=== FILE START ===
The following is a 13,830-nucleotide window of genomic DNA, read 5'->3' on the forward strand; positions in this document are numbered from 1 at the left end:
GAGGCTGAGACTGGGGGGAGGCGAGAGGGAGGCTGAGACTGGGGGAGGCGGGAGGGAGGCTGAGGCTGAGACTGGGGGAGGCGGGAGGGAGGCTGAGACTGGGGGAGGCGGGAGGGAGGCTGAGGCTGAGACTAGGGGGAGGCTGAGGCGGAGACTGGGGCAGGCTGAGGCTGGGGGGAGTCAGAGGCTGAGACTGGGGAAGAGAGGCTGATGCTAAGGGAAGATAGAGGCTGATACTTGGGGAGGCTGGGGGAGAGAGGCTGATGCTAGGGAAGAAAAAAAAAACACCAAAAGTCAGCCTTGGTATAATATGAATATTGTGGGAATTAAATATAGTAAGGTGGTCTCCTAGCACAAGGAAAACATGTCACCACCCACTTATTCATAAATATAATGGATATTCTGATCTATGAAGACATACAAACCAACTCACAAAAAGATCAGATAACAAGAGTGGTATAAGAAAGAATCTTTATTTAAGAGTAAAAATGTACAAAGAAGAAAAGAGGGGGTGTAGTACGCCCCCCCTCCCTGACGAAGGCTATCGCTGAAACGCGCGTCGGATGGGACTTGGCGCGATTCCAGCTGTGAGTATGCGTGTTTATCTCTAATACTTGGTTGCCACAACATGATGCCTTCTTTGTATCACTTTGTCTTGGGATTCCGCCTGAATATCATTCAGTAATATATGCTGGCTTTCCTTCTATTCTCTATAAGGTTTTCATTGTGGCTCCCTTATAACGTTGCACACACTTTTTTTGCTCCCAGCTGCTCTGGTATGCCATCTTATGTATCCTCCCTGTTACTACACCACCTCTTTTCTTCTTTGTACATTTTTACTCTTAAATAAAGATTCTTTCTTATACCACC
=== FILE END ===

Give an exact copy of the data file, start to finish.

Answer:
The following is a 13,830-nucleotide window of genomic DNA, read 5'->3' on the forward strand; positions in this document are numbered from 1 at the left end:
GAGGCTGAGACTGGGGGGAGGCGAGAGGGAGGCTGAGACTGGGGGAGGCGGGAGGGAGGCTGAGGCTGAGACTGGGGGAGGCGGGAGGGAGGCTGAGACTGGGGGAGGCGGGAGGGAGGCTGAGGCTGAGACTAGGGGGAGGCTGAGGCGGAGACTGGGGCAGGCTGAGGCTGGGGGGAGTCAGAGGCTGAGACTGGGGAAGAGAGGCTGATGCTAAGGGAAGATAGAGGCTGATACTTGGGGAGGCTGGGGGAGAGAGGCTGATGCTAGGGAAGAAAAAAAAAACACCAAAAGTCAGCCTTGGTATAATATGAATATTGTGGGAATTAAATATAGTAAGGTGGTCTCCTAGCACAAGGAAAACATGTCACCACCCACTTATTCATAAATATAATGGATATTCTGATCTATGAAGACATACAAACCAACTCACAAAAAGATCAGATAACAAGAGTGGTATAAGAAAGAATCTTTATTTAAGAGTAAAAATGTACAAAGAAGAAAAGAGGGGGTGTAGTACGCCCCCCCTCCCTGACGAAGGCTATCGCTGAAACGCGCGTCGGATGGGACTTGGCGCGATTCCAGCTGTGAGTATGCGTGTTTATCTCTAATACTTGGTTGCCACAACATGATGCCTTCTTTGTATCACTTTGTCTTGGGATTCCGCCTGAATATCATTCAGTAATATATGCTGGCTTTCCTTCTATTCTCTATAAGGTTTTCATTGTGGCTCCCTTATAACGTTGCACACACTTTTTTTGCTCCCAGCTGCTCTGGTATGCCATCTTATGTATCCTCCCTGTTACTACACCACCTCTTTTCTTCTTTGTACATTTTTACTCTTAAATAAAGATTCTTTCTTATACCACC